Carr’s idea that cigarettes simply relieve withdrawal pangs, like taking off a pair of tight shoes rather than giving a positive pleasure, applies to any addiction. Since non-smokers don’t miss cigarettes and don’t get any great thrill out of smoking a cigarette, it looks like he has a point. People were just as happy in the 1950s, when their diet was much less exotic and varied than it is now. It is just that for a period (and maybe a long period) the craving is still there, and relief from that craving is experienced as pleasure.

In a space of thirty years, the image of cigarettes has gone from glamour to squalor, from intellectual and creative to stupid and dumb, and from offering solace to causing illness. We used to think smoking was sexy. A trail of smoke from a guy’s mouth or nose looked cool to me when I was sixteen, and this image was common in the cigarette ads of the ’70s15. The advertising industry can’t take much credit for the fag’s fall from grace. We helped, eventually, but only once governments banned cigarette advertising and spent on antismoking campaigns. We were wrong then and we are wrong now with our ads for intense food.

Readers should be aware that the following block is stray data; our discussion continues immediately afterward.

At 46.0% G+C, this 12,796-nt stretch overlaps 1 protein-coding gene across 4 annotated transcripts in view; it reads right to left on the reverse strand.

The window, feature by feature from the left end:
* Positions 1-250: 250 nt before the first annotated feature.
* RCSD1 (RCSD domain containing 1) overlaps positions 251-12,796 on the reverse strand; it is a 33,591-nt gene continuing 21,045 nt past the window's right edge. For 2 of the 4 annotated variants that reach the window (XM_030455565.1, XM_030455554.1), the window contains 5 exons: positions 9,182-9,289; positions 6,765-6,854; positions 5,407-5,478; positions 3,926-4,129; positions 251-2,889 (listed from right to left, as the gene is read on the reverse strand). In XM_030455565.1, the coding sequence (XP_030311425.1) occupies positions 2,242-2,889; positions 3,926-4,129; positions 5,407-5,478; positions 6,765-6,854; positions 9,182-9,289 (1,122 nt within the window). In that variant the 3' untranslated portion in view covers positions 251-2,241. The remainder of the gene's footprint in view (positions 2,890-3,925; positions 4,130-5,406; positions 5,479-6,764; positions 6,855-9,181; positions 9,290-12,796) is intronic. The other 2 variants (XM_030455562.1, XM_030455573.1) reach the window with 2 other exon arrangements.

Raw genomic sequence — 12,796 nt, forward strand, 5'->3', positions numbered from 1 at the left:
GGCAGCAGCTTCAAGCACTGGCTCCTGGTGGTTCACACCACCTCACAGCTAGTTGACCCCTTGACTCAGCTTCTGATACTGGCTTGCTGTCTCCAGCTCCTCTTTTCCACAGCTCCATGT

Looking on the positive side, smoking has fallen from about 80 percent (of men) in the 1950s to under 25 percent today16. Ex-smokers are all free to go back to smoking. If the nicotine craving cycle does give pleasure, many ex-smokers have voted for less pleasure.

Wisdom is being able to balance the satisfaction of short-run pleasures against the long-run happiness of running your life in the way you want. What makes it difficult is that if you are addicted you physically cannot control your behaviour and run your life the way you want to. My use of Xtense food was, for me, the key step to getting back the control to make the choice that I knew I wanted. Odysseus tied himself to his mast; you can tame your hunger with plain food.


Pleasure & Deprivation